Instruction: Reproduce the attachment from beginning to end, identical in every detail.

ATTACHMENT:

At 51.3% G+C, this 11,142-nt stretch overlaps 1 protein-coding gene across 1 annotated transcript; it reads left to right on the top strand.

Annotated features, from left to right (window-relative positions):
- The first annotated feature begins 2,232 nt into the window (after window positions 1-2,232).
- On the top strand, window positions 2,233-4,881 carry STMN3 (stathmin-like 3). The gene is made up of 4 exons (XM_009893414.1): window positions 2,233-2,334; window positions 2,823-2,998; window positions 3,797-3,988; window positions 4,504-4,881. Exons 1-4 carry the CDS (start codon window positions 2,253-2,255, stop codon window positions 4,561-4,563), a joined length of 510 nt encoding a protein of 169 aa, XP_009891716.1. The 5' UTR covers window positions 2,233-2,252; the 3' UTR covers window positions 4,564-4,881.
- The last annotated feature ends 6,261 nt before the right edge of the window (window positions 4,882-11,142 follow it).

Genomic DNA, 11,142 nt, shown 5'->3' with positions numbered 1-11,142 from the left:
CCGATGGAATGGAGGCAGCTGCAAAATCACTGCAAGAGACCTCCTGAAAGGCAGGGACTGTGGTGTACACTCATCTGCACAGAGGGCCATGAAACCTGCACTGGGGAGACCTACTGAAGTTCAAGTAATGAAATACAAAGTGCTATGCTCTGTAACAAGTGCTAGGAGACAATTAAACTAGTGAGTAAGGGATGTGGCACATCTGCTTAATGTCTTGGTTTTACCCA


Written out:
At 51.3% G+C, this 11,142-nt stretch overlaps 1 protein-coding gene across 1 annotated transcript; it reads left to right on the top strand.

Annotated features, from left to right (window-relative positions):
- The first annotated feature begins 2,232 nt into the window (after window positions 1-2,232).
- On the top strand, window positions 2,233-4,881 carry STMN3 (stathmin-like 3). The gene is made up of 4 exons (XM_009893414.1): window positions 2,233-2,334; window positions 2,823-2,998; window positions 3,797-3,988; window positions 4,504-4,881. Exons 1-4 carry the CDS (start codon window positions 2,253-2,255, stop codon window positions 4,561-4,563), a joined length of 510 nt encoding a protein of 169 aa, XP_009891716.1. The 5' UTR covers window positions 2,233-2,252; the 3' UTR covers window positions 4,564-4,881.
- The last annotated feature ends 6,261 nt before the right edge of the window (window positions 4,882-11,142 follow it).

Genomic DNA, 11,142 nt, shown 5'->3' with positions numbered 1-11,142 from the left:
CCGATGGAATGGAGGCAGCTGCAAAATCACTGCAAGAGACCTCCTGAAAGGCAGGGACTGTGGTGTACACTCATCTGCACAGAGGGCCATGAAACCTGCACTGGGGAGACCTACTGAAGTTCAAGTAATGAAATACAAAGTGCTATGCTCTGTAACAAGTGCTAGGAGACAATTAAACTAGTGAGTAAGGGATGTGGCACATCTGCTTAATGTCTTGGTTTTACCCA